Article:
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Rice keys: stewardship, rotation

When the mudfest of the 2009 Mid-South rice harvest was finally over, Cleveland, Miss., rice producer Nat McKnight breathed a sigh of relief.

“I was very fortunate. God blessed me,” said McKnight, who farms 1,100 acres of rice, 865 acres of corn and 1,700 acres of soybeans.

McKnight averaged very respectable yields for rice, corn and soybeans after a forgettable season in which conventional methods and wisdom pretty much had to be thrown out the window.

It started with a good bit of newly-acquired land needing major fieldwork to remove ruts. All during a very rainy spring, McKnight was nervous about finding an opportunity to get the ground worked up “because timeliness of planting is the key to being successful.”

Due to the delays, McKnight missed his traditional early window to get his rice planted, but it turned out to be a blessing in disguise because monsoon-like rains caused a lot of damage and replanting in many neighboring, early-planted fields.

McKnight completed rice planting on May 22, going with all Clearfield hybrids and varieties. Hybrids included 250 acres of CL XP746, 200 acres of CL XL745 and 250 acres of CL XL729.

One key to hybrid rice production, according to McKnight, is not to overseed. “Your plant population is the key. I keep it somewhere between 25 pounds and 28 pounds an acre.”

The hybrid rice technology does take some getting used to, however. “My farm manager, Brad Powell, says you can throw your hat out into the field and nine times out of 10, it’s going to land on a bare spot. But it’s amazing how much it compensates by the end of the season.”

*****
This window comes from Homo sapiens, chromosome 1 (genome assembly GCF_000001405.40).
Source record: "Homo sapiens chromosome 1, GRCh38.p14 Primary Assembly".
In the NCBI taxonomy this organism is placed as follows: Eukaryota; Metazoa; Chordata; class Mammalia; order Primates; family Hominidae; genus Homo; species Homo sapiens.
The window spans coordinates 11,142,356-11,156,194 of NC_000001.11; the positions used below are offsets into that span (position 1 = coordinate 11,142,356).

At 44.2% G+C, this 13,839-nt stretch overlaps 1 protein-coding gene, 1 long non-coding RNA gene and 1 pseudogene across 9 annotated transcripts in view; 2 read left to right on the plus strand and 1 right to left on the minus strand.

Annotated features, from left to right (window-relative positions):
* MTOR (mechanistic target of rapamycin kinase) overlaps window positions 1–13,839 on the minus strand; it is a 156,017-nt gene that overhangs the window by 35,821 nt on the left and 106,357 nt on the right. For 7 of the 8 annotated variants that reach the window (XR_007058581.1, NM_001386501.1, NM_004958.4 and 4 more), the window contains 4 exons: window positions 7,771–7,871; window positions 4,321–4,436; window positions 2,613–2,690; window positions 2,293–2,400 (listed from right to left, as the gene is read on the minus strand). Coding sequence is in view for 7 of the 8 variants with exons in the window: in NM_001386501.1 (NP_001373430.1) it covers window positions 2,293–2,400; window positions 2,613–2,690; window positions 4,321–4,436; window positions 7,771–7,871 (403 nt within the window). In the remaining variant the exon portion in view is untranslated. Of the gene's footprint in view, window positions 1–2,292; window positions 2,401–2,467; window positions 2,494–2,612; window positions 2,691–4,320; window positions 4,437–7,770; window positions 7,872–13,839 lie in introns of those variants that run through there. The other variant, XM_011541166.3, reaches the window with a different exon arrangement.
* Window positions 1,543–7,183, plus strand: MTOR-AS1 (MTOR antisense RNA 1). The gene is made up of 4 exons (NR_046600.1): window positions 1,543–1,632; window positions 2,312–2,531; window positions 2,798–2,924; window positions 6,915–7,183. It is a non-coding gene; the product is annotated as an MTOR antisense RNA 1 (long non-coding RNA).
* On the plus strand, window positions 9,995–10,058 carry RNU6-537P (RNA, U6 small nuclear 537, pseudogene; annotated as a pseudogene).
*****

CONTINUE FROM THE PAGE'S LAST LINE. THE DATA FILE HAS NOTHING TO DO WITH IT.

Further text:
The remainder was planted in Clearfield varieties, CL 151 and CL 131. He planted with a John Deere 1990 air seeder, “which does an excellent job and is very accurate.”

After emergence of Clearfield rice, McKnight sprayed with 4 ounces of Newpath. On some fields, Facet was added to the tank.

He applied 100 pounds of ammonium sulfate, 150 pounds of DAP and 100 pounds of potash, “which is a little more that what is recommended, but yield keeps me in the business and I’m trying to make as much as I can.”

June turned out to be the hottest and driest month of the year for the Mid-South in 2009, and McKnight’s pumps were running early and often. McKnight uses the side inlet irrigation method “to conserve as much water as we possibly can. We don’t want any water to run off. We are very fortunate to have the water supply we have in the Delta. But we all have to work at it.”

After flushing rice, or catching a rain, “We spray Clearpath at half-pound to the acre. That’s your Newpath and Facet, plus I’ll add up to a quart of Prowl H20. Depending on the hybrid or variety, I’ll put out 150 pounds of 41-0-0-4, then I’ll establish the flood slowly. Once the flood is established, I’ll put out another 125 pounds of 41-0-0-4. At 10 percent heading, we put out a 75 pound shot of nitrogen.”